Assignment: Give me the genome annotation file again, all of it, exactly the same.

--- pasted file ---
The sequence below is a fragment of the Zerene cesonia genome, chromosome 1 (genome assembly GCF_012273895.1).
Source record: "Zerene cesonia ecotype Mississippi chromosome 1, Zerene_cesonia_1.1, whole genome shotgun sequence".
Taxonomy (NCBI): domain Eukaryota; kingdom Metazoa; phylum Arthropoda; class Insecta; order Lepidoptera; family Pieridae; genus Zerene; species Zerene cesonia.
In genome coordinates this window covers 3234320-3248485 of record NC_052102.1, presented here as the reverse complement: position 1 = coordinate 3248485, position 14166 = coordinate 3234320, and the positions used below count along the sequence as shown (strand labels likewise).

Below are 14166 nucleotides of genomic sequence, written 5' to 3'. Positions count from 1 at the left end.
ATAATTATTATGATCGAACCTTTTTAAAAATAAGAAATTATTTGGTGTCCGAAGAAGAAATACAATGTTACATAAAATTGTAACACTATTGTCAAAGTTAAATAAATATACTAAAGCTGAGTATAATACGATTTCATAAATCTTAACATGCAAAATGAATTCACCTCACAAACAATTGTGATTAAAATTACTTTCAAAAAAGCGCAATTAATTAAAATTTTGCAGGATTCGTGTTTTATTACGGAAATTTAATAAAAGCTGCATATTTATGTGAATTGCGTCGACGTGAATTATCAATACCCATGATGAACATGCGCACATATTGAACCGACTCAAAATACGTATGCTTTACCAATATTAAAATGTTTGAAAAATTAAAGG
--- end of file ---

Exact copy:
The sequence below is a fragment of the Zerene cesonia genome, chromosome 1 (genome assembly GCF_012273895.1).
Source record: "Zerene cesonia ecotype Mississippi chromosome 1, Zerene_cesonia_1.1, whole genome shotgun sequence".
Taxonomy (NCBI): domain Eukaryota; kingdom Metazoa; phylum Arthropoda; class Insecta; order Lepidoptera; family Pieridae; genus Zerene; species Zerene cesonia.
In genome coordinates this window covers 3234320-3248485 of record NC_052102.1, presented here as the reverse complement: position 1 = coordinate 3248485, position 14166 = coordinate 3234320, and the positions used below count along the sequence as shown (strand labels likewise).

Below are 14166 nucleotides of genomic sequence, written 5' to 3'. Positions count from 1 at the left end.
ATAATTATTATGATCGAACCTTTTTAAAAATAAGAAATTATTTGGTGTCCGAAGAAGAAATACAATGTTACATAAAATTGTAACACTATTGTCAAAGTTAAATAAATATACTAAAGCTGAGTATAATACGATTTCATAAATCTTAACATGCAAAATGAATTCACCTCACAAACAATTGTGATTAAAATTACTTTCAAAAAAGCGCAATTAATTAAAATTTTGCAGGATTCGTGTTTTATTACGGAAATTTAATAAAAGCTGCATATTTATGTGAATTGCGTCGACGTGAATTATCAATACCCATGATGAACATGCGCACATATTGAACCGACTCAAAATACGTATGCTTTACCAATATTAAAATGTTTGAAAAATTAAAGG